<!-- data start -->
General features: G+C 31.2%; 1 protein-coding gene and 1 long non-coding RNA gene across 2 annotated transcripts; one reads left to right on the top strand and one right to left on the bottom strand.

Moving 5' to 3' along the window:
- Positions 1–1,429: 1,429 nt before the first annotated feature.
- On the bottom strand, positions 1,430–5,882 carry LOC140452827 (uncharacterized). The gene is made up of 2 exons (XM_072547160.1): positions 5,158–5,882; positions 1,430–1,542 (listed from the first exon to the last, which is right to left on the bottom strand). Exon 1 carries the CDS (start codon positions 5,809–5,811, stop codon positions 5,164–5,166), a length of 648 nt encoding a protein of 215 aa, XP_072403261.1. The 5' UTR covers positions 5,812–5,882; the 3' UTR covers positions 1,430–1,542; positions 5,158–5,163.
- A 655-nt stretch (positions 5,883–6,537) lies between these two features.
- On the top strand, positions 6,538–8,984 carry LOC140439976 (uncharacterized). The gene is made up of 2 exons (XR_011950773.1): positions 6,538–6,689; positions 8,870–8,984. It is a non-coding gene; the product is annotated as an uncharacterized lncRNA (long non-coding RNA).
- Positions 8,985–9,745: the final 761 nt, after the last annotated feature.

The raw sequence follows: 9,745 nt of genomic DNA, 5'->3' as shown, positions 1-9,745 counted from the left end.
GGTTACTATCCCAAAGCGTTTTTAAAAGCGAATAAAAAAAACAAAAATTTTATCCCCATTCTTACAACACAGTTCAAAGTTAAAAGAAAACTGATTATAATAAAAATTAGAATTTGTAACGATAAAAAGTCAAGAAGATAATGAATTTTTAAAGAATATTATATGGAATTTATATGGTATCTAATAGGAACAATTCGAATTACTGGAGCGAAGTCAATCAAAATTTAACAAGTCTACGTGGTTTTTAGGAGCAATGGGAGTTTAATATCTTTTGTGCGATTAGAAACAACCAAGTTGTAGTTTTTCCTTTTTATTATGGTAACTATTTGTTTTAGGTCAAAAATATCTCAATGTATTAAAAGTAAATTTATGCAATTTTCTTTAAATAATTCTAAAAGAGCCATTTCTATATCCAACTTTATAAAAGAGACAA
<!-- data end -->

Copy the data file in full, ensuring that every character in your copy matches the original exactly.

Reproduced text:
General features: G+C 31.2%; 1 protein-coding gene and 1 long non-coding RNA gene across 2 annotated transcripts; one reads left to right on the top strand and one right to left on the bottom strand.

Moving 5' to 3' along the window:
- Positions 1–1,429: 1,429 nt before the first annotated feature.
- On the bottom strand, positions 1,430–5,882 carry LOC140452827 (uncharacterized). The gene is made up of 2 exons (XM_072547160.1): positions 5,158–5,882; positions 1,430–1,542 (listed from the first exon to the last, which is right to left on the bottom strand). Exon 1 carries the CDS (start codon positions 5,809–5,811, stop codon positions 5,164–5,166), a length of 648 nt encoding a protein of 215 aa, XP_072403261.1. The 5' UTR covers positions 5,812–5,882; the 3' UTR covers positions 1,430–1,542; positions 5,158–5,163.
- A 655-nt stretch (positions 5,883–6,537) lies between these two features.
- On the top strand, positions 6,538–8,984 carry LOC140439976 (uncharacterized). The gene is made up of 2 exons (XR_011950773.1): positions 6,538–6,689; positions 8,870–8,984. It is a non-coding gene; the product is annotated as an uncharacterized lncRNA (long non-coding RNA).
- Positions 8,985–9,745: the final 761 nt, after the last annotated feature.

The raw sequence follows: 9,745 nt of genomic DNA, 5'->3' as shown, positions 1-9,745 counted from the left end.
GGTTACTATCCCAAAGCGTTTTTAAAAGCGAATAAAAAAAACAAAAATTTTATCCCCATTCTTACAACACAGTTCAAAGTTAAAAGAAAACTGATTATAATAAAAATTAGAATTTGTAACGATAAAAAGTCAAGAAGATAATGAATTTTTAAAGAATATTATATGGAATTTATATGGTATCTAATAGGAACAATTCGAATTACTGGAGCGAAGTCAATCAAAATTTAACAAGTCTACGTGGTTTTTAGGAGCAATGGGAGTTTAATATCTTTTGTGCGATTAGAAACAACCAAGTTGTAGTTTTTCCTTTTTATTATGGTAACTATTTGTTTTAGGTCAAAAATATCTCAATGTATTAAAAGTAAATTTATGCAATTTTCTTTAAATAATTCTAAAAGAGCCATTTCTATATCCAACTTTATAAAAGAGACAA